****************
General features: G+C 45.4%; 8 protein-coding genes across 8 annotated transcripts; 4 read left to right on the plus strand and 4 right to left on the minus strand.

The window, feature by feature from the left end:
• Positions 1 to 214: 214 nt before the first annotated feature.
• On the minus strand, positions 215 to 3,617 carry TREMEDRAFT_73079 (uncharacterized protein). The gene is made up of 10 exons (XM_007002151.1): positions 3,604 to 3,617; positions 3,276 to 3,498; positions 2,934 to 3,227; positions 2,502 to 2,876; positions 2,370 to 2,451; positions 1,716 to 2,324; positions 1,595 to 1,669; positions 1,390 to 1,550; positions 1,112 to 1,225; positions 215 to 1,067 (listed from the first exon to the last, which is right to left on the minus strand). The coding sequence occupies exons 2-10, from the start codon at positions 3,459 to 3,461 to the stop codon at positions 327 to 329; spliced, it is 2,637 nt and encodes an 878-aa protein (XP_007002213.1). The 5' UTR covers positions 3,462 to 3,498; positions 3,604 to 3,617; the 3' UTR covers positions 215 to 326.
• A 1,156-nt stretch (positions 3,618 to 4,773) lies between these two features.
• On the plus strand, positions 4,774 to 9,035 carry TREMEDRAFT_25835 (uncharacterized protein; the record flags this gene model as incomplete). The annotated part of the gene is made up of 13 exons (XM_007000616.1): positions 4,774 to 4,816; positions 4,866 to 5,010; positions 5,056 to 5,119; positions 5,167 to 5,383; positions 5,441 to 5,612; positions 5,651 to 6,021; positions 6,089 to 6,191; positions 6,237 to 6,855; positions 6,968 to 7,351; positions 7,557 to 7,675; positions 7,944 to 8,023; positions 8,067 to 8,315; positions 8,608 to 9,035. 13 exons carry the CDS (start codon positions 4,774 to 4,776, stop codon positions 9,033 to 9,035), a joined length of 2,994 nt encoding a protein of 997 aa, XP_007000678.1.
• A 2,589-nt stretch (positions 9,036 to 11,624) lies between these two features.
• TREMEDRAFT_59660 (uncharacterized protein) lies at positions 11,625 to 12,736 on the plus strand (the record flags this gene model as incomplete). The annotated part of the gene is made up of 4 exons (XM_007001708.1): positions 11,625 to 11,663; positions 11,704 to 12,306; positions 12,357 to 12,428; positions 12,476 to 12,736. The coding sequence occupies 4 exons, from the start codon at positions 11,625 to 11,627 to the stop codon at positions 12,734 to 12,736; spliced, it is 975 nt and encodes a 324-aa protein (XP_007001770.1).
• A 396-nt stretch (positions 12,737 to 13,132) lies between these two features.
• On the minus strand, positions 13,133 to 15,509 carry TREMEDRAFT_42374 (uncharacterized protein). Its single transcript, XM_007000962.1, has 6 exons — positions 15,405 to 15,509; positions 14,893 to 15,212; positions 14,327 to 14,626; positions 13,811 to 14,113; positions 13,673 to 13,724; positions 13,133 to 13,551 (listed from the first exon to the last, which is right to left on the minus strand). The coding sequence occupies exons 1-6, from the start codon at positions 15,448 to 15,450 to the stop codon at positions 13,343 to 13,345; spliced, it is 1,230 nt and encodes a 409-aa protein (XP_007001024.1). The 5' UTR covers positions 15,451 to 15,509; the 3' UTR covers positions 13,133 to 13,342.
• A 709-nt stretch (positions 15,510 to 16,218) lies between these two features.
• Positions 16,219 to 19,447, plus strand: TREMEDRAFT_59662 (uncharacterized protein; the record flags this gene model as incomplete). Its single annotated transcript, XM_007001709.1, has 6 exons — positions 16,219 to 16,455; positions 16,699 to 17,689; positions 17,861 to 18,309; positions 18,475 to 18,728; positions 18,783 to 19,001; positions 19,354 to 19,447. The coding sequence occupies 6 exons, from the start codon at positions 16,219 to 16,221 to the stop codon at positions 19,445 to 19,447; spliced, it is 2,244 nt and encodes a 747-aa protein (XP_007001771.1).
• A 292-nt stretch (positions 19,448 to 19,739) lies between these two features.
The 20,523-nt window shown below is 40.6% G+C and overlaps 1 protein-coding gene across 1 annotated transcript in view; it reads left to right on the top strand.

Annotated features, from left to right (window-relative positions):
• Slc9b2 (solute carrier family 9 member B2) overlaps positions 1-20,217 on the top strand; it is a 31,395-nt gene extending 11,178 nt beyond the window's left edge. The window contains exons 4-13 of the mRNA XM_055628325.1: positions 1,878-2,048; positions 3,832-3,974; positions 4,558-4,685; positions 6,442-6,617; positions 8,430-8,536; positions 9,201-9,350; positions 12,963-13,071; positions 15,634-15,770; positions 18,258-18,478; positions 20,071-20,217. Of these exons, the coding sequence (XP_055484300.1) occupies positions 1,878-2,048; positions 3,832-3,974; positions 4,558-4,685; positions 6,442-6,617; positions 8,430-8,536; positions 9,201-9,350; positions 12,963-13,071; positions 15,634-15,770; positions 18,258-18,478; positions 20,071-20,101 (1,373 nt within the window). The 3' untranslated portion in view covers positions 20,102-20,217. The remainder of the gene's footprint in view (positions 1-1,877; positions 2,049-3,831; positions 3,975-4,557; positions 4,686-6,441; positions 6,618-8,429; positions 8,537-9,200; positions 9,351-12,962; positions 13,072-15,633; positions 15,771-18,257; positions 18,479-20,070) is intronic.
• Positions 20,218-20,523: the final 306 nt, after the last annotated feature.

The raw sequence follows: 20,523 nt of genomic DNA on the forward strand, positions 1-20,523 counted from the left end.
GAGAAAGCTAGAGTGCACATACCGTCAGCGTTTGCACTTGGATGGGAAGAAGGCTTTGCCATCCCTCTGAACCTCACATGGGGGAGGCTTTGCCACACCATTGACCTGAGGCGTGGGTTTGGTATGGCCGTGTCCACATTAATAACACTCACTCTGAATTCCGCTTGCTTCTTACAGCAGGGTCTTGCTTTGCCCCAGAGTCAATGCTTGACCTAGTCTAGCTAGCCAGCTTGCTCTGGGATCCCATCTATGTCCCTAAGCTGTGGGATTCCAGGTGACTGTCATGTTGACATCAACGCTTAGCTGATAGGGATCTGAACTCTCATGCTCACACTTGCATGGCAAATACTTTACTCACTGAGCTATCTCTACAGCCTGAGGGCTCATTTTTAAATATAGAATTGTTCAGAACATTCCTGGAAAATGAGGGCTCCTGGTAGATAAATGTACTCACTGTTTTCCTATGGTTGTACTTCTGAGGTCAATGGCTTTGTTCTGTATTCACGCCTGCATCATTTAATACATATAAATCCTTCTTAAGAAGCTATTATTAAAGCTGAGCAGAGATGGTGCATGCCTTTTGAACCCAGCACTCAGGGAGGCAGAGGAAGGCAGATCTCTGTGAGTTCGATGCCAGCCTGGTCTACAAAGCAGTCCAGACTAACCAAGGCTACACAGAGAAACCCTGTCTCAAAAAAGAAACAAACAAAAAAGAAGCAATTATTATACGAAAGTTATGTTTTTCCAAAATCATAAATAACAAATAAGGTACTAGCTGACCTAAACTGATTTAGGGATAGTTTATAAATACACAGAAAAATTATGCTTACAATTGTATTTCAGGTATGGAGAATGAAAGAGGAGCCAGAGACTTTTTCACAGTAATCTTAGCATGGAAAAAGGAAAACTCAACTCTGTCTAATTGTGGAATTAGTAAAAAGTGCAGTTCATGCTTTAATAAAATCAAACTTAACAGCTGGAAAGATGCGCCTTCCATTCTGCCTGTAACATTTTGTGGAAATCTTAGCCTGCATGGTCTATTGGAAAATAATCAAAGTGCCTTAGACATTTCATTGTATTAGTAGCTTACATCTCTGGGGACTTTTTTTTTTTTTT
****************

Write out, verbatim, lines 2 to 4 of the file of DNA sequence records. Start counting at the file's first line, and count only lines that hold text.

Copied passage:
The window, feature by feature from the left end:
• Positions 1 to 214: 214 nt before the first annotated feature.
• On the minus strand, positions 215 to 3,617 carry TREMEDRAFT_73079 (uncharacterized protein). The gene is made up of 10 exons (XM_007002151.1): positions 3,604 to 3,617; positions 3,276 to 3,498; positions 2,934 to 3,227; positions 2,502 to 2,876; positions 2,370 to 2,451; positions 1,716 to 2,324; positions 1,595 to 1,669; positions 1,390 to 1,550; positions 1,112 to 1,225; positions 215 to 1,067 (listed from the first exon to the last, which is right to left on the minus strand). The coding sequence occupies exons 2-10, from the start codon at positions 3,459 to 3,461 to the stop codon at positions 327 to 329; spliced, it is 2,637 nt and encodes an 878-aa protein (XP_007002213.1). The 5' UTR covers positions 3,462 to 3,498; positions 3,604 to 3,617; the 3' UTR covers positions 215 to 326.